Ayeyarwady floodplain wetlands

ဧရာဝတီ ရေလွှမ်းလွင်ပြင် ရေဝပ်ဒေသများ

Extinction Risk

National IUCN statusEN

Climate and ecology




Palustrine Wetlands

Functional Group

Seasonal floodplain marshes


Ayeyarwady floodplain wetlands are shallow, often small, lakes that occur across the Ayeyarwady floodplain. They can be fully vegetated with non-woody vegetation or occur as patches of open water, and undergo regular seasonal drying and filling with monsoonal rain. Generally, they maintain some permanent water in at least part of their distribution throughout the year in most years.


Scattered across the Ayeyarwady floodplain.


Native biota


Resident aquatic species are adapted to drying and wetting, enabling them to persist through extended dry periods. Grasses dominate including Phragmtes australis, other canegrasses, Leersia and Cynodon dactylon. Aquatic herbs such as Persicaria and Ludwigia are common. Ottelia alismoides is abundant in most permanent and seasonal wetland ecosystems across the Ayeyarwady floodplain (Kress et al., 2003). There is a very high abundance and diversity of wetland bird species, including migratory birds, waterbirds and specialist passerines such as Jerdon's Babbler Chrysomma altirostre (VU), Asian Golden Weaver Ploceus hypoxanthus (NT), Streaked Weaver Ploceus manyar, and Yellow-throated Bunting Emberiza elegans (CR). Waterbird species include Lesser Whistling-duck Dendrocygna javanica, Cotton Pygmy-goose Nettapus coromandelianus, Little Grebe Tachybaptus ruficollis, Purple Swamphen Porphyrio porphyrio, Asian Openbill Anastomus oscitans, Glossy Ibis Plegadis falcinellus, Little Cormorant Microcarbo niger, Oriental Darter Anhinga melanogaster (NT), Pheasant-tailed Jacana Hydrophasianus chirurgus, Bronze- winged Jacana Metopidius indicus and Black- winged Kite Elanus caeruleus. There is also a very broad range of Herons (Ardeidae), Sandpipers, Snipes and Phalaropes (Scolopacidae). This ecosystem also supports an important population of Fishing Cat Prionailurus viverrinus (VU).

Abiotic environment

Mean temperature

No data


No data


No data


No data


This ecosystem occurs as small wetland lakes in shallow depressions and catchments across the flat, sandy Ayeyarwady floodplain. During the monsoon, from May to October, these lakes fill with direct rainfall and from upstream and overbank flows, often increasing the size of open water patches by an order of magnitude. The pronounced dry season, lasting up to 6 months causes significant drying, with deeper wetlands acting as dry season refuge for a wide range of native fauna.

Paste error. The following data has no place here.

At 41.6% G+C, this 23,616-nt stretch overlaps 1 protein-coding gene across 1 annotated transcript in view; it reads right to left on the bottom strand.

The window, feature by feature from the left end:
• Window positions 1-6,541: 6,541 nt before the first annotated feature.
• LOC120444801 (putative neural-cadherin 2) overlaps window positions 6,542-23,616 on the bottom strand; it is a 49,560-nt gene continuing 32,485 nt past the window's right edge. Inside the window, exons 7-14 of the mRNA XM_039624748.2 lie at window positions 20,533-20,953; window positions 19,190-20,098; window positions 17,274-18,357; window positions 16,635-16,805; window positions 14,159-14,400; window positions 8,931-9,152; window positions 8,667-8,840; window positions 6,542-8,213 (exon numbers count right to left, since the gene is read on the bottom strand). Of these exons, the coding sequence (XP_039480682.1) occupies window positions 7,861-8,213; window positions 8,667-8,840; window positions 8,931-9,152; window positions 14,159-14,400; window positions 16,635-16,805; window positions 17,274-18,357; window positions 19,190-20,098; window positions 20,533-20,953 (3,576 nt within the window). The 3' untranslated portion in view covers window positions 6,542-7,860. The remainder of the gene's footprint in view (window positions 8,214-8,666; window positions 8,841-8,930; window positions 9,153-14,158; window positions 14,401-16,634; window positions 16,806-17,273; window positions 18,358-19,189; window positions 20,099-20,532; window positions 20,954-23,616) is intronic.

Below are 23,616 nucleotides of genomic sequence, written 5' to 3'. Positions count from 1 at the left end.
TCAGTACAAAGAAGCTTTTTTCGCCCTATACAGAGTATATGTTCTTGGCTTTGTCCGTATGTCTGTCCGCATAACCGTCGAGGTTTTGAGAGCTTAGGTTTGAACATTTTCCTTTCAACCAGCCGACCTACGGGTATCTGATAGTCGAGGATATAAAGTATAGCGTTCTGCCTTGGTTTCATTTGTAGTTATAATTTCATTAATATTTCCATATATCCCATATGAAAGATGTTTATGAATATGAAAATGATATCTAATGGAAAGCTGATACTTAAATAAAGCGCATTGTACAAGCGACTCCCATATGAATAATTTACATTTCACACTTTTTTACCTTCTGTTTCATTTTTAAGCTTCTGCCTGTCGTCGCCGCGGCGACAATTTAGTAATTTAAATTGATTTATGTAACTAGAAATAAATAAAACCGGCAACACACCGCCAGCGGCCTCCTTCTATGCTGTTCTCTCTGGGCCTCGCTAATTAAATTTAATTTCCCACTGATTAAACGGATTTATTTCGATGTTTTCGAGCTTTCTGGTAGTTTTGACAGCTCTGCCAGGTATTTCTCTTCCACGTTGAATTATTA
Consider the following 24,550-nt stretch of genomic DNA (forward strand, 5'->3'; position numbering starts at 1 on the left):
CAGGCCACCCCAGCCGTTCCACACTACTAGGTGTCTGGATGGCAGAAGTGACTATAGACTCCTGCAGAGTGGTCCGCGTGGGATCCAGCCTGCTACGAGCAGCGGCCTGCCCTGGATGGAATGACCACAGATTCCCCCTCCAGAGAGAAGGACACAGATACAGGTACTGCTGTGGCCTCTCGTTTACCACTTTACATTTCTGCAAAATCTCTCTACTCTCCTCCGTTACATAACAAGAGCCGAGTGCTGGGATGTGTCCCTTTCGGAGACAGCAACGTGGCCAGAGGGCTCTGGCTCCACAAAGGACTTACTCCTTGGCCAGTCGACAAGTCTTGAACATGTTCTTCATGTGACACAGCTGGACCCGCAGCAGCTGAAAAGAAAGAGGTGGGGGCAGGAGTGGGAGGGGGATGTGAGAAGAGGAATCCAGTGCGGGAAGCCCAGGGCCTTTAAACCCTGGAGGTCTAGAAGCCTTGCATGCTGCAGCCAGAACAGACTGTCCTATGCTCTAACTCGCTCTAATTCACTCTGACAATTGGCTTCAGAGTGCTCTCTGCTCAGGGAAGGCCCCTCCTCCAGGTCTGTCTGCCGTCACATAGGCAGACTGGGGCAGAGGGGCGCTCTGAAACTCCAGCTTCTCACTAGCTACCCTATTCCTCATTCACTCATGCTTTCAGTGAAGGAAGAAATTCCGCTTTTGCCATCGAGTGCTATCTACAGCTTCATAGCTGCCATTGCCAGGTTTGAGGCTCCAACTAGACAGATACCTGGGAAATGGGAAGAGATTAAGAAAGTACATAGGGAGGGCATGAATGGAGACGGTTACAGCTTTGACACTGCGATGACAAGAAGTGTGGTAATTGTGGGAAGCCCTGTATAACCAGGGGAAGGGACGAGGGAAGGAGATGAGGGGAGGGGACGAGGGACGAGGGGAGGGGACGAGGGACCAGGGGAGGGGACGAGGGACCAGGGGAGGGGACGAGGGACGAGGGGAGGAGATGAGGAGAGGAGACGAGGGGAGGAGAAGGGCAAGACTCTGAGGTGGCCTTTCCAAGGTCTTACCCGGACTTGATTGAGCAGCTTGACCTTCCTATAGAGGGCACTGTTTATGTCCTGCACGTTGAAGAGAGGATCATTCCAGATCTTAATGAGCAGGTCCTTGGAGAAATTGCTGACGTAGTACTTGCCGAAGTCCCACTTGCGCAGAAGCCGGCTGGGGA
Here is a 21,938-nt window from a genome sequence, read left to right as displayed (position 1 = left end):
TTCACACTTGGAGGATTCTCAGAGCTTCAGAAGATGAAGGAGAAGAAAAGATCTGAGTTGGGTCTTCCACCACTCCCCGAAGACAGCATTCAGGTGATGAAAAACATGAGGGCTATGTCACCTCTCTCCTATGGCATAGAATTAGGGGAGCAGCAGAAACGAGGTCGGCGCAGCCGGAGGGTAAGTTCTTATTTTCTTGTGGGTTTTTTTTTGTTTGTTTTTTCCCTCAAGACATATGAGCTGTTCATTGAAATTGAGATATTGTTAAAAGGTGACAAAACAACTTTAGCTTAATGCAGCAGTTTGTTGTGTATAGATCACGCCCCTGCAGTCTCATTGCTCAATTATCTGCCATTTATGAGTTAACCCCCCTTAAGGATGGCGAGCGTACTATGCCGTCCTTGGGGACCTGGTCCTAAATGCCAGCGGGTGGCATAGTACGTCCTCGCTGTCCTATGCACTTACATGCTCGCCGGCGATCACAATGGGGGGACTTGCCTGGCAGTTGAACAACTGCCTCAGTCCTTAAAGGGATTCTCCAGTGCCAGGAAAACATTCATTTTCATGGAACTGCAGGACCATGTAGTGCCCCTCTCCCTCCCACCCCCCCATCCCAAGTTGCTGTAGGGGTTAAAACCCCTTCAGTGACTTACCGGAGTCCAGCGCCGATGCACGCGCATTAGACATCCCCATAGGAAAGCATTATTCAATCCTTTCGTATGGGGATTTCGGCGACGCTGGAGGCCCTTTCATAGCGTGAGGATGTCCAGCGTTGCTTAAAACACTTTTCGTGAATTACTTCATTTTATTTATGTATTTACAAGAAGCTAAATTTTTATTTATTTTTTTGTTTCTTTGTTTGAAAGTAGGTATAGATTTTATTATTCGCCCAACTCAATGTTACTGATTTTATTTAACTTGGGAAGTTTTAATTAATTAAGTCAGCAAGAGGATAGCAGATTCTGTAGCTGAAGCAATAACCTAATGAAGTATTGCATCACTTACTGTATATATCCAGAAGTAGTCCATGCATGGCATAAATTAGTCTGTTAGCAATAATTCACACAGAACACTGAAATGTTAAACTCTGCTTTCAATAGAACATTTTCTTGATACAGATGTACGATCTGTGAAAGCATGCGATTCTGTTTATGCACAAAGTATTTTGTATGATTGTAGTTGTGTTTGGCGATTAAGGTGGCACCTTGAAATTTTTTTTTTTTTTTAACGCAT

Key processes and interactions

Filling and drying between wet and dry seasons drive a highly variable ecosystem, with considerable variability in water quality, temperature, dissolved oxygen and nutrients. Depth is shallow (generally <2 m). Some wetlands may retain standing water year- round, within minimal depth in the dry season. They are often isolated for long periods of each year, and may be considerable variability between individual lakes across the distribution of this ecosystem.

Major threat

Major threat

Conversion to rice paddies and aquaculture, and water extraction threaten this ecosystem throughout its range. Engineered drainage channels are also a key threat, diverting seasonal waterflows away from the wetlands.

Instruction: The visualization shows threats that are present within each ecosystem. According to IUCN, direct threats are the proximate human activities or processes that have impacted, are impacting, or may impact the the status of the taxon being assessed. Click of the highlighted icons to see details each threat category.

Ecosystem Assessment

Assessment Summary

This ecosystem is widespread with EOO and AOO not meeting category thresholds for threatened. However, an assessment of present distribution (~2016) against an assumed historical distribution that approximates the same distribution as rice- paddies today, suggests that at least 70.1% of this ecosystem has been transformed to agriculture since the 1750s. The ecosystem therefore qualifies as Endangered under Criterion A3.

Instruction: Click on the chart to view the detailed assessment result for each RLE risk criteria. Risk is defined as the probability of an adverse outcome over a specified time-frame. Here, the adverse outcome is the endpoint of ecosystem decline, which the RLE terms ecosystem collapse.

Ecosystem collapse definition

This ecosystem is considered collapsed when its area has declined to 0 km2, when regular inundation by freshwater ceases or all characteristic native biota (particularly plants) cease to occur.

Date Assessed


Year published


Assessed by

Nicholas Murray

Reviewed by

David Keith

Contributed by

Adam Duncan